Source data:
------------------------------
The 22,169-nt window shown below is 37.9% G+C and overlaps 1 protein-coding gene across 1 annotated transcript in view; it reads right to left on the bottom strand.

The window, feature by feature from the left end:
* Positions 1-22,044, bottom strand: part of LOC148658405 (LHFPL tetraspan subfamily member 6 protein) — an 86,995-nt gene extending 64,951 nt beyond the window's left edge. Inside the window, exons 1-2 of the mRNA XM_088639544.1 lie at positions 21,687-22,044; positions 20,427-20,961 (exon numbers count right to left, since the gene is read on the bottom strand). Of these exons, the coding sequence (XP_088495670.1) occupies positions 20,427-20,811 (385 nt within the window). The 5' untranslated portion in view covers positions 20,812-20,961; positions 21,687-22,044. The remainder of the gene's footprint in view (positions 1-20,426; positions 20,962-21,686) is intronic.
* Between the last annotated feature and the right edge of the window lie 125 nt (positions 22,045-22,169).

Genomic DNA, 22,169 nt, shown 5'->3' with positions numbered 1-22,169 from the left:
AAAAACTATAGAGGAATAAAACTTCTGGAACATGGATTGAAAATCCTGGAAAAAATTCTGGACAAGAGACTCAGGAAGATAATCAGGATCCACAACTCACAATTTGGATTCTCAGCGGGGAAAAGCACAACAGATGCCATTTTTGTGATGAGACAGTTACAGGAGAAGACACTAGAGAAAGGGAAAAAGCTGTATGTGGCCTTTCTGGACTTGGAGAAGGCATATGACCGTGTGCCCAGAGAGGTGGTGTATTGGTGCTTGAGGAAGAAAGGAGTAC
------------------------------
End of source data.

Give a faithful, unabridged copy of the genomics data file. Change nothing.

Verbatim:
The 22,169-nt window shown below is 37.9% G+C and overlaps 1 protein-coding gene across 1 annotated transcript in view; it reads right to left on the bottom strand.

The window, feature by feature from the left end:
* Positions 1-22,044, bottom strand: part of LOC148658405 (LHFPL tetraspan subfamily member 6 protein) — an 86,995-nt gene extending 64,951 nt beyond the window's left edge. Inside the window, exons 1-2 of the mRNA XM_088639544.1 lie at positions 21,687-22,044; positions 20,427-20,961 (exon numbers count right to left, since the gene is read on the bottom strand). Of these exons, the coding sequence (XP_088495670.1) occupies positions 20,427-20,811 (385 nt within the window). The 5' untranslated portion in view covers positions 20,812-20,961; positions 21,687-22,044. The remainder of the gene's footprint in view (positions 1-20,426; positions 20,962-21,686) is intronic.
* Between the last annotated feature and the right edge of the window lie 125 nt (positions 22,045-22,169).

Genomic DNA, 22,169 nt, shown 5'->3' with positions numbered 1-22,169 from the left:
AAAAACTATAGAGGAATAAAACTTCTGGAACATGGATTGAAAATCCTGGAAAAAATTCTGGACAAGAGACTCAGGAAGATAATCAGGATCCACAACTCACAATTTGGATTCTCAGCGGGGAAAAGCACAACAGATGCCATTTTTGTGATGAGACAGTTACAGGAGAAGACACTAGAGAAAGGGAAAAAGCTGTATGTGGCCTTTCTGGACTTGGAGAAGGCATATGACCGTGTGCCCAGAGAGGTGGTGTATTGGTGCTTGAGGAAGAAAGGAGTAC